Aarons, G. A. (2004). Mental health provider attitudes toward adoption of evidence-based practice: The evidence-based practice attitude scale. Mental Health Services Research, 6(2), 61-74.
Relevance for Public Health
The evidence-based practice attitude scale was developed to address a phenomenon seen in mental health -- health care providers used treatments and interventions in practice, but lacked awareness or concern about the evidence-base or efficacy of these interventions. In order to determine how to disseminate the most efficacious interventions to those professionals working in community-based settings, the authors recognized a need to first understand attitudes toward evidence-based practice. This tool asks questions related to attitudes and decisions about the use of evidence for clinical decision-making, and push and pull factors such as organizational mandates. The questions are sufficiently general to be useful in any type of public health practice setting.
This tool examines attitudes toward evidence-based practice among social service providers who specialize in child and adolescent mental health (Aarons, 2004). The initial study to create this evidence-based practice attitude scale was based on participation by over 322 clinical and case management service providers and 51 program managers from public sector programs.
The tool includes 15 questions regarding clinician and case manager willingness to adopt evidence-based practices give the appeal of evidence-based practice, system, organization, or supervisor requirements for evidence-based practices, the clinician or case manager’s degree of openness to innovation, and the perceived importance of using research-based interventions as part of practice.
While this tool was not created for public health, it can be used without adaptation in any public health setting or discipline. For example, a public health program manager could use the evidence-based practice attitude scale to assess staff perceptions of using evidence for public health interventions and decision-making. The methodological rating for this tool is “strong”.
Accessing the Method/Tool
The EBPAS is available from the author at no charge.
Implementing the Method/Tool
Time for Participation/Completion
Less than 10 minutes
Two to five minutes are required to complete the tool.
Additional Resources and/or Skills Needed for Implementation
Steps for Using Method/Tool
Administration and scoring instructions are available from the author.
Who is involved
Participants were part of a study on organizational factors in child and adolescent mental health services in California (Aarons, 2004). A program manager and service providers who worked with youth and families were among the participants who consented to be interviewed and surveyed in groups. A project coordinator administered surveys and answered questions about the overall process. Those participants who could not attend the group survey session were given the option to mail back surveys (Aarons, 2004).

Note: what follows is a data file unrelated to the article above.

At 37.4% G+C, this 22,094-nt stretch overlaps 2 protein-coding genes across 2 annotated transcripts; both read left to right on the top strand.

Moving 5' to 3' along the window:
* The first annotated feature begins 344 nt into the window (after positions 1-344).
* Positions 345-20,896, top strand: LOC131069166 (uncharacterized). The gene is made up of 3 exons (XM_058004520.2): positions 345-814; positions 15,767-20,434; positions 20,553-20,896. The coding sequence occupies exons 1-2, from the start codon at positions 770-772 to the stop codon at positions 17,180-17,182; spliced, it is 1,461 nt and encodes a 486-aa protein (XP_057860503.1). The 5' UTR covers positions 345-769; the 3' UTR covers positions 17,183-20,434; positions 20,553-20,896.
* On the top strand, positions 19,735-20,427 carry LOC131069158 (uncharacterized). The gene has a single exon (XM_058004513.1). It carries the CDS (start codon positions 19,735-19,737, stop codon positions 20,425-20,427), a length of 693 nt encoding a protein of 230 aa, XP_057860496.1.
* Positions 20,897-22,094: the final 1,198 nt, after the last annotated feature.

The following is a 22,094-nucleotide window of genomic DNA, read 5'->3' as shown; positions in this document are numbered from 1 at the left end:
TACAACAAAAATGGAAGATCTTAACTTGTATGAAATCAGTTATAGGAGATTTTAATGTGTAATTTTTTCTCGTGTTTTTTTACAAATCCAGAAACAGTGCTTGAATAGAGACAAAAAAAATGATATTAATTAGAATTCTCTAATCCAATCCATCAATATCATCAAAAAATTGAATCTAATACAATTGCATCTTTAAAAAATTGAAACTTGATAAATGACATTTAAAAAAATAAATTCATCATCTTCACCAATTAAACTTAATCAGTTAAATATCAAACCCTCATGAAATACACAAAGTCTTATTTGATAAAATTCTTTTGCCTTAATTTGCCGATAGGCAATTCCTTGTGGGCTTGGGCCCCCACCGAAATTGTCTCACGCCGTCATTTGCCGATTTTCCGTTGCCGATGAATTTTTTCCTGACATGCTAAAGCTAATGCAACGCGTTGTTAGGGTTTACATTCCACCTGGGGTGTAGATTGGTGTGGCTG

Conditions for Use
The EBPAS is copyrighted. The EBPAS is available from the author at no charge.
Evaluation and Measurement Characteristics
Has been evaluated.
This instrument has received initial testing of its psychometric properties to produce a 15-item tool. Further evaluation of the tool is required to test its psychometric properties among public health providers and across varied organizational settings.
Validity properties meet accepted standards.
Face and content validity were described and involved researchers, mental health clinicians and other mental health service providers (Aarons, 2004). Factor analysis was completed and provides some initial evidence for convergence and consistency (Aarons). Results of a study testing the association between organizational culture and climate with mental health provider attitudes toward adoption of evidence-based practice provided additional support for tool validation (Aarons & Sawitzky, 2006).This tool would benefit from continued examination of criterion and construct validity. The article, "Transformational and Transactional Leadership: Association with Attitudes Toward Evidence-Based Practice", further provides evidence for validity of the EBPAS (Aarons, 2006).
Reliability properties meet accepted standards.
Both exploratory and confirmatory factor analysis was conducted in the original scale development study (Aarons, 2004) and a further study provided item factor loadings and item-total correlations to evaluate and test domain structure for the tool in a more geographically diverse sample (Aarons, McDonald, Sheehan, & Walrath-Greene, 2007). Chronbach’s alpha was used to assess internal consistency reliability which ranged from high to moderate with requirements (3 items; α=0.93), appeal (4 items; α = 0.74), openness (4 items; α=0.81), divergence (4 items; α=0.66), and EBPAS Total (15-items; α=0.79. Test-retest reliability was not assessed and inter-rater reliability does not pertain to this type of measure.
Gregory A. Aarons
Method of Development
An initial pool of items, based on literature, and on consultations with clinicians and with experts and researchers experienced in the implementation of evidence-based protocols, was used to create an original 18-item tool (Aarons, 2004). Provider surveys were used to develop individual scale items. Program manager interviews assessed organizational level elements. Factor analysis resulted in a 15-item tool with four domains: requirements, appeal, openness and divergence.
Gregory A. Aarons
University of California
La Jolla, USA 92093-0812
These summaries are written by the NCCMT to condense and to provide an overview of the resources listed in the Registry of Methods and Tools and to give suggestions for their use in a public health context. For more information on individual methods and tools included in the review, please consult the authors/developers of the original resources.